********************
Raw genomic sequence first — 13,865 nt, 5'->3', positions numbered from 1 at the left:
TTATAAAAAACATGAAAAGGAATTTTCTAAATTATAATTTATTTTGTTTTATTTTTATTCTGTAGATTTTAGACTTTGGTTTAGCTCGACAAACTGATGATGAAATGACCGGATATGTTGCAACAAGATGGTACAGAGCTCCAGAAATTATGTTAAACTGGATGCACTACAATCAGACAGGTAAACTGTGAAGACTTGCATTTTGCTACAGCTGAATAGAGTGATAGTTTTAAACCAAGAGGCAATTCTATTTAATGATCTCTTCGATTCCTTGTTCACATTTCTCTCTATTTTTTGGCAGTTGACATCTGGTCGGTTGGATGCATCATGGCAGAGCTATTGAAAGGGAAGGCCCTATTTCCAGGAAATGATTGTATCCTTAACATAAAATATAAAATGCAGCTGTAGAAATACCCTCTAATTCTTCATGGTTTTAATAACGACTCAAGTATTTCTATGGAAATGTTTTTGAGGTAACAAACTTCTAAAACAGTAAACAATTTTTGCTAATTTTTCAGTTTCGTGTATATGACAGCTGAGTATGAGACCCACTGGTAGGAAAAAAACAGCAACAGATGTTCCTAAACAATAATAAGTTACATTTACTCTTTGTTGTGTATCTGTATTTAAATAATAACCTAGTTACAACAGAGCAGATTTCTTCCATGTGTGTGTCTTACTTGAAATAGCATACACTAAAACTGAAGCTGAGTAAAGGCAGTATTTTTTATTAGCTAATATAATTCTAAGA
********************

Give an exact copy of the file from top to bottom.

Raw genomic sequence first — 13,865 nt, 5'->3', positions numbered from 1 at the left:
TTATAAAAAACATGAAAAGGAATTTTCTAAATTATAATTTATTTTGTTTTATTTTTATTCTGTAGATTTTAGACTTTGGTTTAGCTCGACAAACTGATGATGAAATGACCGGATATGTTGCAACAAGATGGTACAGAGCTCCAGAAATTATGTTAAACTGGATGCACTACAATCAGACAGGTAAACTGTGAAGACTTGCATTTTGCTACAGCTGAATAGAGTGATAGTTTTAAACCAAGAGGCAATTCTATTTAATGATCTCTTCGATTCCTTGTTCACATTTCTCTCTATTTTTTGGCAGTTGACATCTGGTCGGTTGGATGCATCATGGCAGAGCTATTGAAAGGGAAGGCCCTATTTCCAGGAAATGATTGTATCCTTAACATAAAATATAAAATGCAGCTGTAGAAATACCCTCTAATTCTTCATGGTTTTAATAACGACTCAAGTATTTCTATGGAAATGTTTTTGAGGTAACAAACTTCTAAAACAGTAAACAATTTTTGCTAATTTTTCAGTTTCGTGTATATGACAGCTGAGTATGAGACCCACTGGTAGGAAAAAAACAGCAACAGATGTTCCTAAACAATAATAAGTTACATTTACTCTTTGTTGTGTATCTGTATTTAAATAATAACCTAGTTACAACAGAGCAGATTTCTTCCATGTGTGTGTCTTACTTGAAATAGCATACACTAAAACTGAAGCTGAGTAAAGGCAGTATTTTTTATTAGCTAATATAATTCTAAGA